Destroying a dangerous asteroid with a nuclear bomb is a well-worn trope of science fiction, but it could become reality soon enough.
Scientists are developing a mission concept that would blow apart an Earth-threatening asteroid with a nuclear explosion, just like Bruce Willis and his oilmen-turned-astronaut crew did in the 1998 film "Armageddon."
But unlike in the movie, the spacecraft under development — known as the Hypervelocity Asteroid Intercept Vehicle, or HAIV — would be unmanned. It would hit the space rock twice in quick succession, with the non-nuclear first blow blasting out a crater for the nuclear bomb to explode inside, thus magnifying its asteroid-shattering power.
"Using our proposed concept, we do have a practically viable solution — a cost-effective, economically viable, technically feasible solution," study leader Bong Wie, of Iowa State University, said Wednesday at the 2012 NASA Innovative Advanced Concepts (NIAC) meeting in Virginia. [ 5 Reasons to Care About Asteroids ]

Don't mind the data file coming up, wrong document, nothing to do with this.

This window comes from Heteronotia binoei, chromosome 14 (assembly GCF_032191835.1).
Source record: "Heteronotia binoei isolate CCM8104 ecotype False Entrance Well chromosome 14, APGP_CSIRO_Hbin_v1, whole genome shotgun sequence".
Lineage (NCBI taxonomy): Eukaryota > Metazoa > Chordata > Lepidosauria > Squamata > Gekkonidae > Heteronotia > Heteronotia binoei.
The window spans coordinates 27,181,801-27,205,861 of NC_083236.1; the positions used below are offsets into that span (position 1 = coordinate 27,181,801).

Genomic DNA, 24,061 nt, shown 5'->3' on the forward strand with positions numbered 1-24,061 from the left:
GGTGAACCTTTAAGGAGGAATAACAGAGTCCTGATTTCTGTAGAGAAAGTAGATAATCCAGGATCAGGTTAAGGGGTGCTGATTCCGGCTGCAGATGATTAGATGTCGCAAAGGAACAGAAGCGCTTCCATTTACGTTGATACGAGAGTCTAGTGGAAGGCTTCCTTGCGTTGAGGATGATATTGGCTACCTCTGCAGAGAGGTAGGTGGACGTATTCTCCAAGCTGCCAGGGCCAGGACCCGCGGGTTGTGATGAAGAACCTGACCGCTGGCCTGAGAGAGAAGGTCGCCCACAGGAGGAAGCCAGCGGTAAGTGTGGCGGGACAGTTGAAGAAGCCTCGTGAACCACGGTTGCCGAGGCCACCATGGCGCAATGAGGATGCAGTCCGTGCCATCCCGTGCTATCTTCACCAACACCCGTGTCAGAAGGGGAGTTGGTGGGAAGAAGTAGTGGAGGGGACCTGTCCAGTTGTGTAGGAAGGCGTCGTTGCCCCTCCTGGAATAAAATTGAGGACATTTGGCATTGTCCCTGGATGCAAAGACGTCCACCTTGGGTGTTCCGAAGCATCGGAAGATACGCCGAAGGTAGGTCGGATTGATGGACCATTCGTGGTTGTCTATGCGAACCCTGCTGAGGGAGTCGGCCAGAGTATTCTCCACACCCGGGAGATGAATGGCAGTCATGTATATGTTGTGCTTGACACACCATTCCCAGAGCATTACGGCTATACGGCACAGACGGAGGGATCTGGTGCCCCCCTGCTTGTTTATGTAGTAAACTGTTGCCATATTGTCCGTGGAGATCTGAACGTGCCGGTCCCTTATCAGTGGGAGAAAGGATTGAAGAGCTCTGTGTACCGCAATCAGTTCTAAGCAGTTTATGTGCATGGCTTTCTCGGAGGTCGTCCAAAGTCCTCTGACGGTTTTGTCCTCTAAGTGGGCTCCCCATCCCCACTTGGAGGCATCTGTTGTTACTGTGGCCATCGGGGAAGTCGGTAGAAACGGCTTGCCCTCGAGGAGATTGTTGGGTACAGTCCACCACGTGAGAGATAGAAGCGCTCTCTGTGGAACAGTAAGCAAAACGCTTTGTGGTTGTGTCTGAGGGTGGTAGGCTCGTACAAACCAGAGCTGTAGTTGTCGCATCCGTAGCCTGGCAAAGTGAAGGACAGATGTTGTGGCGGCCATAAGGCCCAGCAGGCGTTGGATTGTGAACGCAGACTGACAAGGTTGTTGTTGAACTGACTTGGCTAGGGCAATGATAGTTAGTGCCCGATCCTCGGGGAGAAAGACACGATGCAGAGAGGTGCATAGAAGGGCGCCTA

When, not if
Earth has been pummeled by asteroids throughout its 4.5 billion-year history, and some of the strikes have been catastrophic. For example, a 6-mile-wide (10 kilometers) space rock slammed into the planet 65 million years ago, wiping out the dinosaurs.
Earth is bound to be hit again, and relatively soon. Asteroids big enough to cause serious damage today — not necessarily the extinction of humans, but major disruptions to the global economy — have hit the planet on average every 200 to 300 years, researchers say.
So humanity needs to have a plan in hand to deal with the next threatening asteroid, many scientists stress.